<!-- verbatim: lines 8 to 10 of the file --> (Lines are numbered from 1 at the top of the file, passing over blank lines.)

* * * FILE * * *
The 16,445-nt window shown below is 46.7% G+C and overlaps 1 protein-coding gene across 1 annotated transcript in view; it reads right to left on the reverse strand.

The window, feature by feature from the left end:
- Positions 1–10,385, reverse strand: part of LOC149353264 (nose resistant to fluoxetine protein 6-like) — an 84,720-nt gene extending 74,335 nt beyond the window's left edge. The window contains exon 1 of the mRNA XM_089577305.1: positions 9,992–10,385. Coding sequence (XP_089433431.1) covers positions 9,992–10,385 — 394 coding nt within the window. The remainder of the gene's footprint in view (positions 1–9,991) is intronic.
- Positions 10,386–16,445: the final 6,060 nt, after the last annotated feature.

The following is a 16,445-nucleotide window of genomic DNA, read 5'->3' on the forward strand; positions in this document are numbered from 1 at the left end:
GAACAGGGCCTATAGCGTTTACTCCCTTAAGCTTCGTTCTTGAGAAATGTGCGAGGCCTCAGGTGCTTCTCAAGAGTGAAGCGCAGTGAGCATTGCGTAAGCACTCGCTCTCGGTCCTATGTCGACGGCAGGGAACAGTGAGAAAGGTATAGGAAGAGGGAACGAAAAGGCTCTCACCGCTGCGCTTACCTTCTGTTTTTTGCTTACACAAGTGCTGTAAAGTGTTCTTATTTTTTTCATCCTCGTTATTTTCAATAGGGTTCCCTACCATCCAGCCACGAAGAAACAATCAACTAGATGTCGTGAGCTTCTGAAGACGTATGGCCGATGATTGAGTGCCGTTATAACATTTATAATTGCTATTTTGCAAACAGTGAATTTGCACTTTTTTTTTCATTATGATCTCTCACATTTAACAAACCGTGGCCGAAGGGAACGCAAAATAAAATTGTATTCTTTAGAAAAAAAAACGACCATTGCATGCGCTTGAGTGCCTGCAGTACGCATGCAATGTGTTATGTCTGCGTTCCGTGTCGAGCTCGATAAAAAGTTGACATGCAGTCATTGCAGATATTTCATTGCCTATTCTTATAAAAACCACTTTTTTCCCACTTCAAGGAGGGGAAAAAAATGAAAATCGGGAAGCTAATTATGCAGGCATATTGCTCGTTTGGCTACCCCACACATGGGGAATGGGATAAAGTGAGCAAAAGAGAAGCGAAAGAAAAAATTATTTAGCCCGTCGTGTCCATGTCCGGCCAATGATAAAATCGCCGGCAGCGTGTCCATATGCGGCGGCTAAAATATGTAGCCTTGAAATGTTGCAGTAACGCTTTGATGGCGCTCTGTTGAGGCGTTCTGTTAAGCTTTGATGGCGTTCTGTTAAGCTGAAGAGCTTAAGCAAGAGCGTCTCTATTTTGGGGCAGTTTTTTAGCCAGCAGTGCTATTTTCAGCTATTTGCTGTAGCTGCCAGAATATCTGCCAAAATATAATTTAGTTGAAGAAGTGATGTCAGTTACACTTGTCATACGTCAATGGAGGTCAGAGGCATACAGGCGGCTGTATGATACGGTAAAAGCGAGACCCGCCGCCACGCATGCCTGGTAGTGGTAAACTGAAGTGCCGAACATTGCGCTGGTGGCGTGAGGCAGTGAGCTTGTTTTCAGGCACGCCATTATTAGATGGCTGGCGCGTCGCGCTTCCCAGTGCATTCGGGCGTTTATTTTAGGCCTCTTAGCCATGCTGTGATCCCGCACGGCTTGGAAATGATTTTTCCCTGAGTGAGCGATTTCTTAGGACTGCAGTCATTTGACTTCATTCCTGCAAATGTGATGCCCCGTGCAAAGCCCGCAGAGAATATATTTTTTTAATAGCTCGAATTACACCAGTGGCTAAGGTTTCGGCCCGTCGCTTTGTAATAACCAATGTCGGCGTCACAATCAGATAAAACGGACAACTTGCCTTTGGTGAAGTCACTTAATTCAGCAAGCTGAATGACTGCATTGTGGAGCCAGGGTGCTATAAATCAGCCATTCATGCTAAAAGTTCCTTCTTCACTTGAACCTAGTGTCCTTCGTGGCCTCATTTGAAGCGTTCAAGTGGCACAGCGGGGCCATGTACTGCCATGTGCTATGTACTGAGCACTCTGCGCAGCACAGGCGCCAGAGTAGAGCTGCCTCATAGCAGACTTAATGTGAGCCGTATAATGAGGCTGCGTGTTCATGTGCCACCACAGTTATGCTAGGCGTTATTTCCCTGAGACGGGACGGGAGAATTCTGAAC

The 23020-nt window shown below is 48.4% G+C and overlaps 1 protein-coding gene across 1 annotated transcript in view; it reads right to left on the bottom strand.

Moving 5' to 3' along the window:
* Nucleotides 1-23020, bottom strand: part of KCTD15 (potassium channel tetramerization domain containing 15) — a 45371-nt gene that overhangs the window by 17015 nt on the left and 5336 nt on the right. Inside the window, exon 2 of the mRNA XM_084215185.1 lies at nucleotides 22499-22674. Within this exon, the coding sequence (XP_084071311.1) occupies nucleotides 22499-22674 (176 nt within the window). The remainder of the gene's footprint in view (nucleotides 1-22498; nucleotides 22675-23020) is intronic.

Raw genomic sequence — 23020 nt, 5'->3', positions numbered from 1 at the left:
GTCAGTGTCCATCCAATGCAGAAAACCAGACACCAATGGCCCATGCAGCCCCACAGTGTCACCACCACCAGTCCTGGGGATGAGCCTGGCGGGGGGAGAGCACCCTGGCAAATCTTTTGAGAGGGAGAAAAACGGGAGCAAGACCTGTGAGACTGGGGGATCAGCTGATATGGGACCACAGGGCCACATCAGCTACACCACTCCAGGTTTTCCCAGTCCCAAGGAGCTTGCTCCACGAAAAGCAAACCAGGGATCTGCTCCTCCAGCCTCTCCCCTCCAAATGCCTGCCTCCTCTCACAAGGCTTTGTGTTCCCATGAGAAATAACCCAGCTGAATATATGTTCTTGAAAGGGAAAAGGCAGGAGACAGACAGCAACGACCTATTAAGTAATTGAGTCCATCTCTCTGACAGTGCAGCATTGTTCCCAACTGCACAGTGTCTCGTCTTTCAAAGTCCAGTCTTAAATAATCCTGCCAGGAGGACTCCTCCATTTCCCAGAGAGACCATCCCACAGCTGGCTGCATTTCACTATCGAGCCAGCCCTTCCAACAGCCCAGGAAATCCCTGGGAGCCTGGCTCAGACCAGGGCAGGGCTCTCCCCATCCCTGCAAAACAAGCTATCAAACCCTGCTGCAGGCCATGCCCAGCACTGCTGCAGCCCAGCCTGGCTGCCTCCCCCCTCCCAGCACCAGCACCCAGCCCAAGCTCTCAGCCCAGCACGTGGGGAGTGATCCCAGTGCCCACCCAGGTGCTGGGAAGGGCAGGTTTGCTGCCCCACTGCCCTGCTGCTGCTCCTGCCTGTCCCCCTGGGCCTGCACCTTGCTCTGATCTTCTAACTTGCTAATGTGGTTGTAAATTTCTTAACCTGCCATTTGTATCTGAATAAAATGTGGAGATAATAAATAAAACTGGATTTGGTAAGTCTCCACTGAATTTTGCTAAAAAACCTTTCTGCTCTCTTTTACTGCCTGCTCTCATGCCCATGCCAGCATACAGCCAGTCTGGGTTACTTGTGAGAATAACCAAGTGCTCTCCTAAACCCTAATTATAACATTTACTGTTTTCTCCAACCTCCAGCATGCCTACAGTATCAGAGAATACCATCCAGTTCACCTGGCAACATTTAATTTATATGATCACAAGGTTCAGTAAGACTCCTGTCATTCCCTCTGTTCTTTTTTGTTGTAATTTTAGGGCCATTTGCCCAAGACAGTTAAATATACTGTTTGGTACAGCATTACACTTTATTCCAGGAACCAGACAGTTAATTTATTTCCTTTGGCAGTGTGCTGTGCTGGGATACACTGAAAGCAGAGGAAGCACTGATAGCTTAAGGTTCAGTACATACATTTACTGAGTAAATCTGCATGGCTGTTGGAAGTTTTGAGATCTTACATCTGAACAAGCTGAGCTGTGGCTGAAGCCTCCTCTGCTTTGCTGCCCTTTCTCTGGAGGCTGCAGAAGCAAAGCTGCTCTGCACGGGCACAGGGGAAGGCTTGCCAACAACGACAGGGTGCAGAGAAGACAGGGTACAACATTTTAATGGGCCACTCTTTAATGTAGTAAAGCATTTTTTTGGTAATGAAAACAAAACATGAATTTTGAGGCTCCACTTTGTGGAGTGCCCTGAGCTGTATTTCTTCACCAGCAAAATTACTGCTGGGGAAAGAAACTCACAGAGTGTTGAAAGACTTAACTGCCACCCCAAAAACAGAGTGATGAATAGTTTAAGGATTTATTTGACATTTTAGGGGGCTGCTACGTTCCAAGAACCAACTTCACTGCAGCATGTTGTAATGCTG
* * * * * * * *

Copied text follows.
Moving 5' to 3' along the window:
* Nucleotides 1-23020, bottom strand: part of KCTD15 (potassium channel tetramerization domain containing 15) — a 45371-nt gene that overhangs the window by 17015 nt on the left and 5336 nt on the right. Inside the window, exon 2 of the mRNA XM_084215185.1 lies at nucleotides 22499-22674. Within this exon, the coding sequence (XP_084071311.1) occupies nucleotides 22499-22674 (176 nt within the window). The remainder of the gene's footprint in view (nucleotides 1-22498; nucleotides 22675-23020) is intronic.

Raw genomic sequence — 23020 nt, 5'->3', positions numbered from 1 at the left: